Page 13 - PIC Magazine Autumn Issue 16
P. 13

          he recent authority of Siu Lai Ho v Seyi Adelekun [2020] EWCA Civ 517 (“Ho”) was a seismic tremor; in the costs’ world, it’s about as exciting as it gets. The Court of Appeal ruled that the decision in Howe v Motor Insurers’ Bureau (Costs) [2017] 7 WLUK 84 (“Howe”) remained binding but expressed significant reservations as to whether it should ‘bite’ in QOCS cases.
The judgment in Ho was handed down on 9th April 2020. The Court was asked to adjudicate upon the parties’ costs’ liability following settlement. The appellant asked to set off her entitlement to costs from the respondent, against her liability for the respondent’s costs of the claim. The respondent contended that there was no jurisdiction to set off those costs, alternatively that it was inappropriate to do so.
Of course, CPR 44.12 permits such a set off, but the respondent contended that it did not apply because the case fell within the QOCS regime. The responded argued that costs’ liabilities could not be set off against each other, contrary to the decision in Howe, submitting that Howe had been decided per incuriam.
Lord Justice Newey, giving the lead judgment, stated that he had been persuaded that “with the benefit of fuller argument perhaps, the Court might have arrived at a different conclusion in Howe” (paragraph 24 of the judgment), but that the Court was bound by the decision and had to proceed on the basis that it had jurisdiction to direct costs’ set off (paragraph 32). He rejected the suggestion (as did the other two Judges) that Howe had been decided per incuriam.
The Court of Appeal then went on to consider whether this discretionary power of set off should be exercised, and concluded that it should, reasoning: (a) it was
“to be assumed that those responsible for the QOCS regime intended the Court to be able to order costs’ set off regardless of whether the claim was unfounded or the claimant had misconducted himself in some way”, (b) there was “no evidence of anything specific to the respondent’s circumstances which could render costs set off unjust” and (c) the appellant had “incurred substantial costs in vindicating her rights” and “would be left with a large shortfall even with the benefit of costs’ set off” (all from paragraph 27).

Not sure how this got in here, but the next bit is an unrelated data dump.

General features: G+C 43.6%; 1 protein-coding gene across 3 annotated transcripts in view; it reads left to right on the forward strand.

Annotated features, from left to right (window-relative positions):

Richard Adams is a Barrister at No5 Chambers specialising in Clinical Negligence and Personal Injury Claims. Here he talks about setting off costs in QOCS cases.
Permission has been granted to appeal the
decision to the Supreme Court, and it will be interesting to see how the Supreme Court wrestles with
That Lord Justice Newey was perhaps dissatisfied with the conclusion that he had reached in light of the decision in Howe was shown by his concluding paragraph (paragraph 33): “I would add finally that the Civil Procedure Rules Committee may wish to consider whether costs set-off should be possible in QOCS case.”
Lord Justice Males, in supporting Lord Justice Newey’s judgment, stated that “all this adds up to a powerful case, in my judgment, for calling into question the decision in Howe v Motor Insurers Bureau (No.2), albeit that it is binding upon this court” (paragraph 43). He echoed Lord Justice Newey’s suggestion that the Rules’ Committee should consider the issue.
Permission has been granted to appeal the decision to the Supreme Court, and it will be interesting to see how the Supreme Court wrestles with Howe.
Whilst it would be foolish to predict how the Supreme Court will decide this issue, it is respectfully submitted that the decision in Howe is wrong. QOCS is obviously a self-contained code, in the same way as CPR 36. It is equally obvious that setting off costs against costs is an enforcement; one party is making sure that it gets its costs from the other. If that’s not enforcing that party’s rights to its costs, then what is? So, if setting off costs against costs is enforcement, then there is no provision within the QOCS rules for this to be done, as CPR 44.14 only permits costs to be set off against damages and interest. So who is going to act first? The Supreme Court, or the Rules’ Committee?
A kind of answer was given on 15th May 2020, at the annual meeting of the CPR Committee. The CPRC’s lacuna sub- committee – great name – has resolved to review CPR 44.14 at the same time as awaiting the Supreme Court’s determination of the appeal.
                                 To view Richard Adams’ profile visit
visit: barristers/richard-adams/
Autumn 2020

   11   12   13   14   15